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Books for Botox – A New Holiday Tradition

November 12th, 2007  |  by  |  published in Libraries and Exhibits

I am not making this up. A plastic surgery clinic is offering botox in exchange for books. This ad ran in today's (November 12) San Francisco Chronicle.

The Maas Clinic even has a great domain name,, and a snappy slogan, "Looks for Books"! With all the books I have, I could have a second career as a model after visiting Dr. Maas, except I think I'd rather have the books than the looks (I wonder, though, what my wife would say about that).

This is the second year the Maas Clinic – with offices in Truckee (near Lake Tahoe) and San Francisco – has done this promotion. Last year, they reported that "With all the skin care, cosmetics and Botox treatments that were doled out [as a result of Books for Botox], everyone looks like they’re STILL on holiday!" Now that's what I call the Christmas spirit.

However, if you really want to help kids and libraries, donate money. That way they can buy the exact books they need. They don't really want your stack of ratty Harry Potters.

Michael Sharpe, Bookseller

November 7th, 2007  |  by  |  published in Bookselling

Here’s an article on Michael Sharpe, the collector who hired away several of Heritage Book Shop’s employees when that Los Angeles landmark closed recently. To quote, in part:

In just 20 years, Sharpe has amassed works of science, philosophy, medicine, exploration, religion, literature and mathematics, all classified as being in superb condition and worth about $25 million.

Together, they record the growth of Western civilization through everything from a Dead Sea Scroll fragment to “Gone With the Wind.”

But now Sharpe is ready to go from book collector to bookseller.

Michael Sharpe Rare & Antiquarian Books has just opened in a historic Craftsman house at 569 S. Marengo Ave., with a catalogued inventory worth around $8 million, about 20 percent of it from the personal collection kept at his Pasadena home.

“It was a little bit of a wrench,” Sharpe said of shipping some of his private library off to the store.

“I decided to keep history and science over literature,” he said. “I love them all, but it can take six to eight years to build up an inventory.

The Times They Are A Changin’

November 2nd, 2007  |  by  |  published in Uncategorized

I've read a lot of manuscripts in the last few years and I've started to notice certain words, phrases, and stylistic types that are quite fashionable right now. One that seems to turn up in virtually every unsolicited submission is "famously," as in "Lane famously shunned war yarns."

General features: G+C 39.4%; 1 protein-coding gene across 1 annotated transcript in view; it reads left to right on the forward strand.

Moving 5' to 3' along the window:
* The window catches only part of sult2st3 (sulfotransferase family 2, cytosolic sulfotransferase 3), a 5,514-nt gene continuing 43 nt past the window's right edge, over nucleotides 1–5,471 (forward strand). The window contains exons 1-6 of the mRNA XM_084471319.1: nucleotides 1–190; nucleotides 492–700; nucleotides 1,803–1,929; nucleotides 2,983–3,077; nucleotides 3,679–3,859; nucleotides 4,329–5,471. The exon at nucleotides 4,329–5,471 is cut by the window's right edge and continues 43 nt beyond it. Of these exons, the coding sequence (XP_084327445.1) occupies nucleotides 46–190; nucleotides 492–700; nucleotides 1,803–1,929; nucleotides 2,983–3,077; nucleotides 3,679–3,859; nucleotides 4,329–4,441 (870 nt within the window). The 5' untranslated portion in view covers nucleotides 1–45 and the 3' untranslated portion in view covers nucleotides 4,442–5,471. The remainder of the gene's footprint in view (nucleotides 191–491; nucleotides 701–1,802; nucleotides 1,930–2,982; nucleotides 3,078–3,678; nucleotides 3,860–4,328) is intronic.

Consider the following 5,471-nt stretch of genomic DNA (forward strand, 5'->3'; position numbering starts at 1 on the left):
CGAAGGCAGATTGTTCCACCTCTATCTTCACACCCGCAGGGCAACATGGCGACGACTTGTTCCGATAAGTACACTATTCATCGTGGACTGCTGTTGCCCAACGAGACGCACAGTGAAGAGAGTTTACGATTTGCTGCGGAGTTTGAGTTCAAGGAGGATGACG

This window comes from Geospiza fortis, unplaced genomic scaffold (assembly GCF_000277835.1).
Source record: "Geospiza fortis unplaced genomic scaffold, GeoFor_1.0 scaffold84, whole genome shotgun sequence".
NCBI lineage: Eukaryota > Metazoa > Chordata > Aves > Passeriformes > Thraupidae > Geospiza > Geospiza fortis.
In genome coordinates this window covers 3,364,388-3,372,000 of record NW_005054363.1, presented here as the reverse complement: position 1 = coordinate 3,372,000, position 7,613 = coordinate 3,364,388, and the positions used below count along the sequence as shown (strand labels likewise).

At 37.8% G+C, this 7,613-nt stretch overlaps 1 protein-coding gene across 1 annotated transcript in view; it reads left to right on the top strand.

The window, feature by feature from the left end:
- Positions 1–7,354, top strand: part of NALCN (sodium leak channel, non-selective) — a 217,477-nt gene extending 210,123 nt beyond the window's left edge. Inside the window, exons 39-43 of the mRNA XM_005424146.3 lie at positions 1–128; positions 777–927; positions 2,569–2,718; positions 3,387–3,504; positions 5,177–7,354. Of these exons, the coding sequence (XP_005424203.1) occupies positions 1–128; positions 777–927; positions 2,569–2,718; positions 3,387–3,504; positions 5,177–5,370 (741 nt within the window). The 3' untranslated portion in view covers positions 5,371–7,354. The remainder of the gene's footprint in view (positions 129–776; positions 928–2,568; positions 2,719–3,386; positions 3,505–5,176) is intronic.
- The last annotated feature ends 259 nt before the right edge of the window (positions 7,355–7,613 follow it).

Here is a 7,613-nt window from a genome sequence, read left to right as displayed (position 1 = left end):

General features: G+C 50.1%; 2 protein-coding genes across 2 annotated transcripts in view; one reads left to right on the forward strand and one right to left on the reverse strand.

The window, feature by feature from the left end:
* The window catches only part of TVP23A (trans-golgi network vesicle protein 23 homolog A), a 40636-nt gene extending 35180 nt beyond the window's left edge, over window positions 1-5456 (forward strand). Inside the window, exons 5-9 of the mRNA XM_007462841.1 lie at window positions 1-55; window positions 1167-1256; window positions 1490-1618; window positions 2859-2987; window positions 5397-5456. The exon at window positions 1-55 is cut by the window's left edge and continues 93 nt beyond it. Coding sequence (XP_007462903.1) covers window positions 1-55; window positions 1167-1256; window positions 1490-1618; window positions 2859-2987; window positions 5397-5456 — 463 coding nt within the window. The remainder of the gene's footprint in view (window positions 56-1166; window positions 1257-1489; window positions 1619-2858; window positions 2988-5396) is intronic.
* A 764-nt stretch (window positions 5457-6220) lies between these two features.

Surely you know which Lane we're talking about here, since he was famous for his stand on war books. No? Well the author was referring to Allan Lane. Many readers of this blog my recognize the name, but for those who don't Lane founded Penguin Books. Now Penguin Books, I'd say, is famous. But is Lane? He's influential, yes. Pioneering, yes. Prominent, yes. But truly famous? Not quite. So "famously" is inaccurately used in this context. In fact, it means nearly the opposite – it indicates a very specialized kind of knowledge that insiders know. If he were, in fact, famous, you wouldn't need to say it. No one ever writes, "George Washington, famously the first president of the United States…."

The people who write for Fine Books are influenced by writing elsewhere, and "famously" is a very popular word in contemporary journalism. It happens that Philip Corbett, the New York Times' language editor, – the guy who oversees the way loaded words and serial commas are used in the newspaper – is answering reader questions online this week. I thought I'd mention my pet peeve about "famously"–which appeared five times in the paper the day I asked the question–and he answered that it's on the list for reduced use. You'll have to scroll down a ways to get to it my question and answer, or simply search for "famously" when you get there.

I find discussions about words and their use and meaning to be very interesting. Now that I have to see so many words into print, I find I've become less dogmatic about it. It's tremendously difficult to get everything right all the time, and sometimes there's being right and being dead right. Some writers sound great until you start enforcing all the rules, and by the time you're done, all the life has gone out of the prose. So we do our best, knowing there's always another issue. And, even though I am now famously on record as opposing the word famously, it happens that I let "famously" slip into our November/December issue.

AbeBooks Management Changes

October 31st, 2007  |  by  |  published in What's Up Online

From the Shelf Awareness newsletter:

Boris Wertz, COO of, has left the company but will continue as a member of the board and an advisor on key projects. He is creating a venture capital business with Burda Digital Ventures, the German media company that is the majority shareholder in, that will be located in Vancouver, B.C. Wertz joined in 2002, when the company bought JustBooks, an online marketplace he had co-founded in Germany.